• IRC is a many-to-many chat mechanism. There is DCC but that is mainly around establishing a one-to-one channel for communication. I think that if you did implement something based on IRC, you would spend a lot of your time pulling out the many-to-many function where you don't want it, and there won't be much else left, since you'd also have to replace the DCC implementation with something to go down AJAX/XmlHttpRequest/WebSockets instead.

  • If you ended up customising things more and more, XMPP is well-engineered, well-specified and a good base to start from. You could incrementally replace the web client, the desktop client and the server without disruption or headache.

Some possible caveats:

  • XMPP servers want to talk to other ones, since the protocol is designed to be federated. You need to make absolutely sure that this won't happen. XMPP normally talks on 5222 for client->server and 5269 for server<->server, but SRV is also used.

  • The same goes for whichever client you choose. You may need to cut it down to make sure that users cannot use functions that are common to more general use, such as adding and deleting users from the roster (and worse, outsiders on eg. GTalk managing to confuse and perhaps phish your customers).

The two biggest issues that I think you might have with XMPP are:

  1. Managing users and rosters on the XMPP server, since they are mostly designed for general use and not a sandboxed environment. The server will tend to expect and allow the clients to register, set passwords etc, whereas you presumably want to both prevent this from happening and manage everything yourself.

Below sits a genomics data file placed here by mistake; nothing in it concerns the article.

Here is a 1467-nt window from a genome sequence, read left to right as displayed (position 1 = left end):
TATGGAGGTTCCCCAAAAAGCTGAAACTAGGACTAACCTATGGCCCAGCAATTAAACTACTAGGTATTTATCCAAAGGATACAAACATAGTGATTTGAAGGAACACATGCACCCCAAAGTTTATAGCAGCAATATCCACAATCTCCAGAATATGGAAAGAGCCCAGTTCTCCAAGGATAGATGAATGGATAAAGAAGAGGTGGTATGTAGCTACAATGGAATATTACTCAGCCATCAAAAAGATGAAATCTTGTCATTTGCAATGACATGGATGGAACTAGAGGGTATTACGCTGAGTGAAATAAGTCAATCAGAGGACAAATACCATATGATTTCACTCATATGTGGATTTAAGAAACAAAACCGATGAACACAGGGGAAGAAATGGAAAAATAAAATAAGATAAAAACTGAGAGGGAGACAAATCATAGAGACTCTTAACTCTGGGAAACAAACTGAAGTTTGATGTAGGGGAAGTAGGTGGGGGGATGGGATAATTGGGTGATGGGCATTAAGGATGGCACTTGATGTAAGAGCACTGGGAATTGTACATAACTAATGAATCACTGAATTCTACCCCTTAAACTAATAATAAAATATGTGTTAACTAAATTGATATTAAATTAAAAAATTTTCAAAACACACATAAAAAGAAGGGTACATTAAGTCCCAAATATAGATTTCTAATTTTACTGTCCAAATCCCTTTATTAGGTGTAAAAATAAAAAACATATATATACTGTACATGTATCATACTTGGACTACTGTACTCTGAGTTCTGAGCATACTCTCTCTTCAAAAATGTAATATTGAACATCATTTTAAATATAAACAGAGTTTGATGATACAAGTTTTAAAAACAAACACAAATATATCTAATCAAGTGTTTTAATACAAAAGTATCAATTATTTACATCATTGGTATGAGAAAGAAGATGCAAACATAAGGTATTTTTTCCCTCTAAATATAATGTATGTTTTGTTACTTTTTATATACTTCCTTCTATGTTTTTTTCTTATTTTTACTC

2. Cutting out all the extra features that could cause problems. You presumably don't want your customers speaking to each other, transferring files about etc.

I have set up and maintained a private multi-site, multi-server, private XMPP installation spanning a number of connected customers, back in about 2002. The main things I had to do were:

  1. Getting a server implementation cut down as mentioned above. I used jabberd 1.x, which used XML files for configuration. I integrated it with our user database by supplying roster XML files already pre-populated. Users could in theory mess with their rosters, but they would get overwritten by the server. In practice this didn't happen because the client software prevented it. You will probably need to go a step further than this, but I believe there are servers flexible enough to allow it now.

  2. Getting a client implementation that could be automatically pre-configured and not messed with. I selected and patched a specific client (Psi) to add a "lockdown" mode which could be used to remove all configuration-related UI elements, including roster management options. Configuration was instead automatically done by the server. Users would then have something simple that they did not have to configure and that could not go wrong. Something like this might work for your bank managers - it will save a lot on support.

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This is a lot later, and some newer technologies have emerged, namely WebRTC.

It allows audio/video calls, data transfert in a P2P fashion, while using native browser APIs.